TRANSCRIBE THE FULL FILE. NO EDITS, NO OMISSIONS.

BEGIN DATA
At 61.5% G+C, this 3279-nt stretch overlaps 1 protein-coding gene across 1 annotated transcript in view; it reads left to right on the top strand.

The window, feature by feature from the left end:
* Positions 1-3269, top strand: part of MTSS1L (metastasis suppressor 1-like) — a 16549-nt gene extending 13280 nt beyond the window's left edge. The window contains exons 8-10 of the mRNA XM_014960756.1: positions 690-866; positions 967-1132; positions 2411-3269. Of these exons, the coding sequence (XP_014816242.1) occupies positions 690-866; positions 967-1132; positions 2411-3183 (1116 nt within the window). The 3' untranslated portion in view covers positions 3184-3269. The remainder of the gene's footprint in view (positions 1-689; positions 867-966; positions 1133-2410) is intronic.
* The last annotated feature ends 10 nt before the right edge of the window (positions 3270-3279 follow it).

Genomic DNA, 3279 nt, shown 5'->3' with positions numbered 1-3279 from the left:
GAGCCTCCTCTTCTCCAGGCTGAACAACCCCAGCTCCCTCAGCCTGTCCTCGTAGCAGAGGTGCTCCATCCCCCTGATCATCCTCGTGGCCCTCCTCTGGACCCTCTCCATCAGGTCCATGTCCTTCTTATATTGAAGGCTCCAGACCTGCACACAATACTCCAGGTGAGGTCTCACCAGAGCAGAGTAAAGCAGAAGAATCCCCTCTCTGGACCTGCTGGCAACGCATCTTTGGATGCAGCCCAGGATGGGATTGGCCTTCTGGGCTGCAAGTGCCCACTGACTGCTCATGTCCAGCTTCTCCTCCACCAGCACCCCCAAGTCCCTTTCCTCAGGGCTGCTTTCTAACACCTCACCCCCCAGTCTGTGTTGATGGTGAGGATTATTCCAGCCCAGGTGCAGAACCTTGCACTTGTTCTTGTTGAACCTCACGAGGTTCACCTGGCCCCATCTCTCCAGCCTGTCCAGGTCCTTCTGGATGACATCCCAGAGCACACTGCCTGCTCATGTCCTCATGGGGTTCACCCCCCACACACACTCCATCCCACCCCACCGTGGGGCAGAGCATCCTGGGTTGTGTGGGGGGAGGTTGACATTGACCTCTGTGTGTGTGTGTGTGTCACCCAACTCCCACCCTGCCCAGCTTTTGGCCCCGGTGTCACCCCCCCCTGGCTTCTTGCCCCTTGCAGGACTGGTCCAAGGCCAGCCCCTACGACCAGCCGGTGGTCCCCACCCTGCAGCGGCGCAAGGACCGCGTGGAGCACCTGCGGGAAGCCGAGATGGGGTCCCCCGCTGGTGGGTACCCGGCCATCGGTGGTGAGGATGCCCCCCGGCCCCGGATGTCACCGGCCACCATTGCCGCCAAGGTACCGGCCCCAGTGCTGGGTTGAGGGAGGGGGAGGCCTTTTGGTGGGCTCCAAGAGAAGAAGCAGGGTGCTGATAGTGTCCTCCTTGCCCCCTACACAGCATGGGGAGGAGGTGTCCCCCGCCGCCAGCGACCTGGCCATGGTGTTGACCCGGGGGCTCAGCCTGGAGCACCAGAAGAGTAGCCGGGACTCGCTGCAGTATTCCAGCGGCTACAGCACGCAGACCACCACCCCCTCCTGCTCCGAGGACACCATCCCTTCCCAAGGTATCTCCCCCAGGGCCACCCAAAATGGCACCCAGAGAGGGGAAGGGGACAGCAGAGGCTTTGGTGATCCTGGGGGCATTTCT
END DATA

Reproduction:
At 61.5% G+C, this 3279-nt stretch overlaps 1 protein-coding gene across 1 annotated transcript in view; it reads left to right on the top strand.

The window, feature by feature from the left end:
* Positions 1-3269, top strand: part of MTSS1L (metastasis suppressor 1-like) — a 16549-nt gene extending 13280 nt beyond the window's left edge. The window contains exons 8-10 of the mRNA XM_014960756.1: positions 690-866; positions 967-1132; positions 2411-3269. Of these exons, the coding sequence (XP_014816242.1) occupies positions 690-866; positions 967-1132; positions 2411-3183 (1116 nt within the window). The 3' untranslated portion in view covers positions 3184-3269. The remainder of the gene's footprint in view (positions 1-689; positions 867-966; positions 1133-2410) is intronic.
* The last annotated feature ends 10 nt before the right edge of the window (positions 3270-3279 follow it).

Genomic DNA, 3279 nt, shown 5'->3' with positions numbered 1-3279 from the left:
GAGCCTCCTCTTCTCCAGGCTGAACAACCCCAGCTCCCTCAGCCTGTCCTCGTAGCAGAGGTGCTCCATCCCCCTGATCATCCTCGTGGCCCTCCTCTGGACCCTCTCCATCAGGTCCATGTCCTTCTTATATTGAAGGCTCCAGACCTGCACACAATACTCCAGGTGAGGTCTCACCAGAGCAGAGTAAAGCAGAAGAATCCCCTCTCTGGACCTGCTGGCAACGCATCTTTGGATGCAGCCCAGGATGGGATTGGCCTTCTGGGCTGCAAGTGCCCACTGACTGCTCATGTCCAGCTTCTCCTCCACCAGCACCCCCAAGTCCCTTTCCTCAGGGCTGCTTTCTAACACCTCACCCCCCAGTCTGTGTTGATGGTGAGGATTATTCCAGCCCAGGTGCAGAACCTTGCACTTGTTCTTGTTGAACCTCACGAGGTTCACCTGGCCCCATCTCTCCAGCCTGTCCAGGTCCTTCTGGATGACATCCCAGAGCACACTGCCTGCTCATGTCCTCATGGGGTTCACCCCCCACACACACTCCATCCCACCCCACCGTGGGGCAGAGCATCCTGGGTTGTGTGGGGGGAGGTTGACATTGACCTCTGTGTGTGTGTGTGTGTCACCCAACTCCCACCCTGCCCAGCTTTTGGCCCCGGTGTCACCCCCCCCTGGCTTCTTGCCCCTTGCAGGACTGGTCCAAGGCCAGCCCCTACGACCAGCCGGTGGTCCCCACCCTGCAGCGGCGCAAGGACCGCGTGGAGCACCTGCGGGAAGCCGAGATGGGGTCCCCCGCTGGTGGGTACCCGGCCATCGGTGGTGAGGATGCCCCCCGGCCCCGGATGTCACCGGCCACCATTGCCGCCAAGGTACCGGCCCCAGTGCTGGGTTGAGGGAGGGGGAGGCCTTTTGGTGGGCTCCAAGAGAAGAAGCAGGGTGCTGATAGTGTCCTCCTTGCCCCCTACACAGCATGGGGAGGAGGTGTCCCCCGCCGCCAGCGACCTGGCCATGGTGTTGACCCGGGGGCTCAGCCTGGAGCACCAGAAGAGTAGCCGGGACTCGCTGCAGTATTCCAGCGGCTACAGCACGCAGACCACCACCCCCTCCTGCTCCGAGGACACCATCCCTTCCCAAGGTATCTCCCCCAGGGCCACCCAAAATGGCACCCAGAGAGGGGAAGGGGACAGCAGAGGCTTTGGTGATCCTGGGGGCATTTCT